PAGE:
Trend justification: Historically, the species was common across its small, but relatively inaccessible range in the central highlands of Dominica. Around 1880, the species started to decline rapidly as a consequence of the conversion of habitat for agriculture as well as hunting for food and, at a low level, collection for the cage-bird trade (Collar et al. 2019). Following hurricane David in 1979, the population decreased to only 25-40 mature individuals (Evans 1991). After that, the population slowly recovered as a consequence of conservation action focusing on the protection of habitat and on environmental education. By 1993, the population numbered 50-70 mature individuals, and increased further to 100 mature individuals in 2000. By 2012, the population was estimated at 160-240 mature individuals. However, since the devastating hurricane Maria struck Dominica in September 2017, the population crashed again. As the species matures slowly and typically fledges a single offspring every other year, recovery from the effects of hurricane Maria may be protracted (C. Palmer in litt. 2019; Reillo 2019). The exact impacts of Maria on the habitat availability and the population size of Imperial Amazon are not yet known. However, it is estimated that Maria was the most severe storm to hit Dominica in recorded history, felling 30% of the trees on the island and stripping the remaining 70% of their leaves and fruits (Forestry and Agriculture Department per Palmer et al. 2018). This estimate is supported by Global Forest Watch, which indicates a loss of 24,000 ha of forest, equating to 34%, between 2000 and 2017 (Global Forest Watch 2018). Overall, while Imperial Amazon seems to have the potential to recover after a sharp population decline, as it proved in the aftermath of Hurricane David in 1979, climate change and the subsequent higher frequency of severe storms are of immediate concern. If Dominica were to be struck by other hurricanes in the near future, before the species could recover sufficiently, the risk of extinction could increase drastically (Collar et al. 2019).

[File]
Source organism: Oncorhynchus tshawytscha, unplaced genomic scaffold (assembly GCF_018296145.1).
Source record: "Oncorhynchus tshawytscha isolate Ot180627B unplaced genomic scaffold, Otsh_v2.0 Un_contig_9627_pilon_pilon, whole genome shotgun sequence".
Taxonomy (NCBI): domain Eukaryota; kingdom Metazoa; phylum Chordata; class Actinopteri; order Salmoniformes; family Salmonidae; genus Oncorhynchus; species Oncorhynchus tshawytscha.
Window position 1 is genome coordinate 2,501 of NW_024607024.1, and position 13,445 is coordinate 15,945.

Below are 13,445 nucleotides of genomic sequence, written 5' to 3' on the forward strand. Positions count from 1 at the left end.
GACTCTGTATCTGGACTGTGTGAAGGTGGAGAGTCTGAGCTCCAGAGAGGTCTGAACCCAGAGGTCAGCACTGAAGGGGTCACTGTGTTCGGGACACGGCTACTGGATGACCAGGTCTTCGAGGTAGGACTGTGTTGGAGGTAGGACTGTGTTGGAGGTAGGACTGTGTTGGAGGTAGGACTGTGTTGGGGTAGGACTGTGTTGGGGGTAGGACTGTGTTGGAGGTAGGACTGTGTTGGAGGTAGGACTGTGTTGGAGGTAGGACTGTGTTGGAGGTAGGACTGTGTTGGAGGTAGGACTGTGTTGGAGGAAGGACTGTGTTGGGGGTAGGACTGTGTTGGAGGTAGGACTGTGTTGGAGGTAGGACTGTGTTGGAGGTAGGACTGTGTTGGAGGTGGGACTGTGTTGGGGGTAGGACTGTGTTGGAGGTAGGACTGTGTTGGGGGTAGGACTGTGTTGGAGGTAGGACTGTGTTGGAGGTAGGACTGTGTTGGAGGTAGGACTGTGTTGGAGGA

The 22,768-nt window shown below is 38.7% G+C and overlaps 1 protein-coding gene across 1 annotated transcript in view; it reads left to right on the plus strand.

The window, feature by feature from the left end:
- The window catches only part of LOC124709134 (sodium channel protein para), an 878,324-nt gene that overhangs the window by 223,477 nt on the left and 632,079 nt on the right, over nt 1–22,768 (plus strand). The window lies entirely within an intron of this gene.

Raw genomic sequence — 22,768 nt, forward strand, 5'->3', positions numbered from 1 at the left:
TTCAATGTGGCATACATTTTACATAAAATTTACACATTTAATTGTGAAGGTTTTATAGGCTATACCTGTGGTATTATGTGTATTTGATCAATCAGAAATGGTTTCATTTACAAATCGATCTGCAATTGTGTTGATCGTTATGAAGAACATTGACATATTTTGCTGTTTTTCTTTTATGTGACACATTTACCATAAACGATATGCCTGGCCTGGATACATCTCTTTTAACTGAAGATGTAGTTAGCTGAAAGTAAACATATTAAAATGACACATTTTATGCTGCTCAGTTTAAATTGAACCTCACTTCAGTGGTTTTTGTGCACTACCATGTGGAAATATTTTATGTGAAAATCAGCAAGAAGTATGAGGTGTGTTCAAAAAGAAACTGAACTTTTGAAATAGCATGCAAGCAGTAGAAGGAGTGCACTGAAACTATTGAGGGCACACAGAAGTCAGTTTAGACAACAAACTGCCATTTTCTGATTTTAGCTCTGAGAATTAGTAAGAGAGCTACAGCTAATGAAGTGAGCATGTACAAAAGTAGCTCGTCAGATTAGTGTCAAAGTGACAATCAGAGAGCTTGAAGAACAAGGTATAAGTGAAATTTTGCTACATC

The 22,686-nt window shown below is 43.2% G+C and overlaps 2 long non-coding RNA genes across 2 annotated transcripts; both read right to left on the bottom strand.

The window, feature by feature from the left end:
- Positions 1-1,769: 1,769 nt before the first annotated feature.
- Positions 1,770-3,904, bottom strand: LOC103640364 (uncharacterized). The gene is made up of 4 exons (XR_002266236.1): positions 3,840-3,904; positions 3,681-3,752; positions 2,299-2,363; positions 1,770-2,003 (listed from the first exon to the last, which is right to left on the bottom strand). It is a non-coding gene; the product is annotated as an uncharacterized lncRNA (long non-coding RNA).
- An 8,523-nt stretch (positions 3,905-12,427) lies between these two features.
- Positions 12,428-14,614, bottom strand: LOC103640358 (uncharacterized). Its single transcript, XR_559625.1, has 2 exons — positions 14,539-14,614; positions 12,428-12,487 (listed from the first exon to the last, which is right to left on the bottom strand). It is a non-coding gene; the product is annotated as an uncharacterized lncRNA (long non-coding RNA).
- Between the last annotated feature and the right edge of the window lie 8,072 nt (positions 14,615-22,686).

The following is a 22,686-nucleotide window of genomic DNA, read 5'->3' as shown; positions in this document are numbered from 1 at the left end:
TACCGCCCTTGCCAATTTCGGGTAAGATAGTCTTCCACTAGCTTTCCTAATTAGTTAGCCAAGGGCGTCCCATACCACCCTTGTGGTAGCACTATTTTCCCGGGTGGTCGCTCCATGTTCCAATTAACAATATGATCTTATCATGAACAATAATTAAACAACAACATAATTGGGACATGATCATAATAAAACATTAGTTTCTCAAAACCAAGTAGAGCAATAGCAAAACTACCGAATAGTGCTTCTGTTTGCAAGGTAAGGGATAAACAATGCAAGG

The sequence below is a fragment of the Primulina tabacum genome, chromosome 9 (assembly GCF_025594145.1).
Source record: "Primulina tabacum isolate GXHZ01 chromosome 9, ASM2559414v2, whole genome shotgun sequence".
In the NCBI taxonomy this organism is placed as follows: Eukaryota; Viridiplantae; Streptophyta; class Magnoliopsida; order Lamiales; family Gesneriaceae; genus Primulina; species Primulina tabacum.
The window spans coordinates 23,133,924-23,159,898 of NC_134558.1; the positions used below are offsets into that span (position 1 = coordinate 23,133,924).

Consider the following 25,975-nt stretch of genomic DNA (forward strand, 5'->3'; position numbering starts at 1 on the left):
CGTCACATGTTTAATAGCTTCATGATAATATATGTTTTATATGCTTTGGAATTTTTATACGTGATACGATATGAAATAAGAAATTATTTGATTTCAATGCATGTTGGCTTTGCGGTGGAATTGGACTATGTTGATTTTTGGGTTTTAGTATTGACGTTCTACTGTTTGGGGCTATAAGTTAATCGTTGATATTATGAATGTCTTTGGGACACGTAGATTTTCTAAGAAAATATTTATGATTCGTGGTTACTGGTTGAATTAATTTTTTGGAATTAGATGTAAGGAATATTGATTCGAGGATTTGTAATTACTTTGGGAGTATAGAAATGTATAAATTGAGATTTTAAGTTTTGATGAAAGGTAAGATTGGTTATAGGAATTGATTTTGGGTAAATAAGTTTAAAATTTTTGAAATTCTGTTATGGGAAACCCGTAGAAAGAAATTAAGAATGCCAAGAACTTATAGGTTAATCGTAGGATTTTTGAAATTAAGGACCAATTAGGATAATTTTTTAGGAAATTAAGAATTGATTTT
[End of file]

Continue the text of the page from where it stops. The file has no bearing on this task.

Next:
Country/territory distribution
Country/Territory Presence Origin Resident Breeding Non-breeding Passage
Dominica extant native yes

Important Bird and Biodiversity Areas (IBA)
Country/Territory IBA Name
Dominica Morne Diablotin National Park
Dominica Morne Trois Pitons National Park

Habitats & altitude
Habitat (level 1) Habitat (level 2) Importance Occurrence
Forest Subtropical/Tropical Moist Lowland suitable resident
Forest Subtropical/Tropical Moist Montane major resident
Altitude 600 - 1300 m Occasional altitudinal limits (min) 150 m

Threats & impact
Threat (level 1) Threat (level 2) Impact and Stresses
Agriculture & aquaculture Annual & perennial non-timber crops - Small-holder farming Timing Scope Severity Impact
Ongoing Minority (<50%) Slow, Significant Declines Low Impact: 5
Ecosystem degradation, Ecosystem conversion, Reduced reproductive success
Biological resource use Hunting & trapping terrestrial animals - Intentional use (species is the target) Timing Scope Severity Impact
Ongoing Minority (<50%) Negligible declines Low Impact: 4
Species mortality
Climate change & severe weather Storms & flooding Timing Scope Severity Impact
Past, Likely to Return Whole (>90%) Very Rapid Declines Past Impact
Ecosystem degradation, Competition, Reduced reproductive success, Species mortality

Purpose Primary form used Life stage used Source Scale Level Timing
Food - human - - non-trivial recent
Pets/display animals, horticulture - - international non-trivial recent

Recommended citation
BirdLife International (2023) Species factsheet: Amazona imperialis. Downloaded from on 22/09/2023. Recommended citation for factsheets for more than one species: BirdLife International (2023) IUCN Red List for birds. Downloaded from on 22/09/2023.